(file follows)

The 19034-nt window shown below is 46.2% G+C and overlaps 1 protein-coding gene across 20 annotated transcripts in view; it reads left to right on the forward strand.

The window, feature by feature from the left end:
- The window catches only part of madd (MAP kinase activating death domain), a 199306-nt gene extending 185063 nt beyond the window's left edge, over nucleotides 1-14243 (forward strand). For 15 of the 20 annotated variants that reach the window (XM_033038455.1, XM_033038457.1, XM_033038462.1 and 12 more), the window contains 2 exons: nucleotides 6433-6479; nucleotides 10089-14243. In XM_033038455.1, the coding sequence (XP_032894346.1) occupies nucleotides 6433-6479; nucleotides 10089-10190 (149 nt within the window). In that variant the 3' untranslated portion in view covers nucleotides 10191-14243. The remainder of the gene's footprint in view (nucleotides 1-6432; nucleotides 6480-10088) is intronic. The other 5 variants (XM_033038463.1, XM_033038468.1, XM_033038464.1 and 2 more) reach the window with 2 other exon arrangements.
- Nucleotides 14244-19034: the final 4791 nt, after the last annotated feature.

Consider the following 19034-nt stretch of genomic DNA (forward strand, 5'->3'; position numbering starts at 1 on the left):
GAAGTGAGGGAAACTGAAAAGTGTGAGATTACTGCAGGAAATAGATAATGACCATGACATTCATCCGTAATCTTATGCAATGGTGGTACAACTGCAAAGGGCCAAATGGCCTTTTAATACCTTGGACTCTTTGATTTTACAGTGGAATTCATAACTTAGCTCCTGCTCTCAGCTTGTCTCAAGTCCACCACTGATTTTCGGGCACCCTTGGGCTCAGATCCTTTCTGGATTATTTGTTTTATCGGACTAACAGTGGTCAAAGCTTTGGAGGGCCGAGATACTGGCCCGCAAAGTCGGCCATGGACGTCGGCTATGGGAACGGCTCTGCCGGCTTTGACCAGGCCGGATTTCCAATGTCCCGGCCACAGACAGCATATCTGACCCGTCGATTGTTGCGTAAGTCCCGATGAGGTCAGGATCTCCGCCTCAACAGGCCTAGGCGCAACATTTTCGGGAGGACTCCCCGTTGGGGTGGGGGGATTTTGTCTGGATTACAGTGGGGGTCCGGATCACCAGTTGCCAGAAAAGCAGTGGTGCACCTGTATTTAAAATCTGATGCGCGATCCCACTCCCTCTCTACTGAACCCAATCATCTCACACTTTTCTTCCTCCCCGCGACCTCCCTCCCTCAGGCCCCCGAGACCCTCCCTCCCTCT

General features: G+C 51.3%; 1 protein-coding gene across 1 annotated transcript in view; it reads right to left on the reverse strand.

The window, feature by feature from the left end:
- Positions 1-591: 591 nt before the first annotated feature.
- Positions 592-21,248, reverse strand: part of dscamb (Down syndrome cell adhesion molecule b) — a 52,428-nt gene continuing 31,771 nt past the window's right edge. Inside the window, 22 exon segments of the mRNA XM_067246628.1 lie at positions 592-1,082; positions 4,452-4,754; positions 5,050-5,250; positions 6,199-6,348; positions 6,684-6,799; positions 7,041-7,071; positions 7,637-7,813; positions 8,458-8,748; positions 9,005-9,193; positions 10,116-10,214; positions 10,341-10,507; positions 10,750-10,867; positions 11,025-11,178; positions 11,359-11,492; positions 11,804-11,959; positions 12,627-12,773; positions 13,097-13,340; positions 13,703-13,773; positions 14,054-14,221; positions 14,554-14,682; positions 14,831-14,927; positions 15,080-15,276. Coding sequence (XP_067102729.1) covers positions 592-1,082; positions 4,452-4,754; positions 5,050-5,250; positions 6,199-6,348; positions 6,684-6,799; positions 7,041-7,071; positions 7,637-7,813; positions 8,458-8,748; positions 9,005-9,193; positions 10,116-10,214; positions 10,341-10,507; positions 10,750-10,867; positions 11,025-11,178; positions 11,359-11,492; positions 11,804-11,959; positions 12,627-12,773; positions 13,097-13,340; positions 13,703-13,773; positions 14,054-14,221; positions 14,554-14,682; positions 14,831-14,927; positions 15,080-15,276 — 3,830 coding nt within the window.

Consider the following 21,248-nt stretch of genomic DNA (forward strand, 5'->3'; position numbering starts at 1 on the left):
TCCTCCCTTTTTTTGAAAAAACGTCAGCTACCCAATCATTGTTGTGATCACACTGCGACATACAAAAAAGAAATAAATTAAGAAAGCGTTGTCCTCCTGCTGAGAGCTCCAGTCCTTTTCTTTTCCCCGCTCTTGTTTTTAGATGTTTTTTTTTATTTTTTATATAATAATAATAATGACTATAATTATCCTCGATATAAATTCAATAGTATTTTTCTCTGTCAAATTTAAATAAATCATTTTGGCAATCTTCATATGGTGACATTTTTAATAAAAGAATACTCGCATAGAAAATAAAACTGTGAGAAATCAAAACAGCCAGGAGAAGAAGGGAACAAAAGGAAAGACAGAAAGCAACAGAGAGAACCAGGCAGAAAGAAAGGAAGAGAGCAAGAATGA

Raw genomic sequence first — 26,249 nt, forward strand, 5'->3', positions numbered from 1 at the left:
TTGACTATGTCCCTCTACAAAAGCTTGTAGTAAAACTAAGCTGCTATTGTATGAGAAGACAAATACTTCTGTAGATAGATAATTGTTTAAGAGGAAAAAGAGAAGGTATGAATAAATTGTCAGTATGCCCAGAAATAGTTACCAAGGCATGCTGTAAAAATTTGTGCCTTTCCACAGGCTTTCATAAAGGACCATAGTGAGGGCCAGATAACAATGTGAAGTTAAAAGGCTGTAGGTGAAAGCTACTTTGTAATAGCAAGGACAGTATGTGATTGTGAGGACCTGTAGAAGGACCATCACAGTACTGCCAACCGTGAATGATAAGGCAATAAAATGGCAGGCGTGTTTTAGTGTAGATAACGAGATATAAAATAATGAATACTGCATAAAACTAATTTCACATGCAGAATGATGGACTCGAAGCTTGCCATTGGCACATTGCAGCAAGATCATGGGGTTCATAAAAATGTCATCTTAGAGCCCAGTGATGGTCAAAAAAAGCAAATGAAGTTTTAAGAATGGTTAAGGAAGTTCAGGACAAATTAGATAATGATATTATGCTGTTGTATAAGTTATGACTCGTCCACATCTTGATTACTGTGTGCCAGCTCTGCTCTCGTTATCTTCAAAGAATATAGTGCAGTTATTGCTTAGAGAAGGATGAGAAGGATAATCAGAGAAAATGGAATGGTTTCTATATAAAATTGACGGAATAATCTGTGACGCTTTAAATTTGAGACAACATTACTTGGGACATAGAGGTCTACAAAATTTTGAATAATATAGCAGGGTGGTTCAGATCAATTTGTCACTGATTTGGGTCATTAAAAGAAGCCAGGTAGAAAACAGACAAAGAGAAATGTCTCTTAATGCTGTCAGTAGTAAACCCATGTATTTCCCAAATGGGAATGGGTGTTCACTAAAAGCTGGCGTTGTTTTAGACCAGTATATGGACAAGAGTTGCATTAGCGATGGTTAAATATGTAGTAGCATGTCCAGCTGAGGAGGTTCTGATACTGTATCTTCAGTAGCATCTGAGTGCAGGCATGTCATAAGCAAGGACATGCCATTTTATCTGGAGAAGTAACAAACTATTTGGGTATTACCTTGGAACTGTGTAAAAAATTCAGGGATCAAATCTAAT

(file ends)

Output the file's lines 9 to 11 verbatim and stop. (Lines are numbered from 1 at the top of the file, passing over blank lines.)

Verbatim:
- Positions 1-591: 591 nt before the first annotated feature.
- Positions 592-21,248, reverse strand: part of dscamb (Down syndrome cell adhesion molecule b) — a 52,428-nt gene continuing 31,771 nt past the window's right edge. Inside the window, 22 exon segments of the mRNA XM_067246628.1 lie at positions 592-1,082; positions 4,452-4,754; positions 5,050-5,250; positions 6,199-6,348; positions 6,684-6,799; positions 7,041-7,071; positions 7,637-7,813; positions 8,458-8,748; positions 9,005-9,193; positions 10,116-10,214; positions 10,341-10,507; positions 10,750-10,867; positions 11,025-11,178; positions 11,359-11,492; positions 11,804-11,959; positions 12,627-12,773; positions 13,097-13,340; positions 13,703-13,773; positions 14,054-14,221; positions 14,554-14,682; positions 14,831-14,927; positions 15,080-15,276. Coding sequence (XP_067102729.1) covers positions 592-1,082; positions 4,452-4,754; positions 5,050-5,250; positions 6,199-6,348; positions 6,684-6,799; positions 7,041-7,071; positions 7,637-7,813; positions 8,458-8,748; positions 9,005-9,193; positions 10,116-10,214; positions 10,341-10,507; positions 10,750-10,867; positions 11,025-11,178; positions 11,359-11,492; positions 11,804-11,959; positions 12,627-12,773; positions 13,097-13,340; positions 13,703-13,773; positions 14,054-14,221; positions 14,554-14,682; positions 14,831-14,927; positions 15,080-15,276 — 3,830 coding nt within the window.

Consider the following 21,248-nt stretch of genomic DNA (forward strand, 5'->3'; position numbering starts at 1 on the left):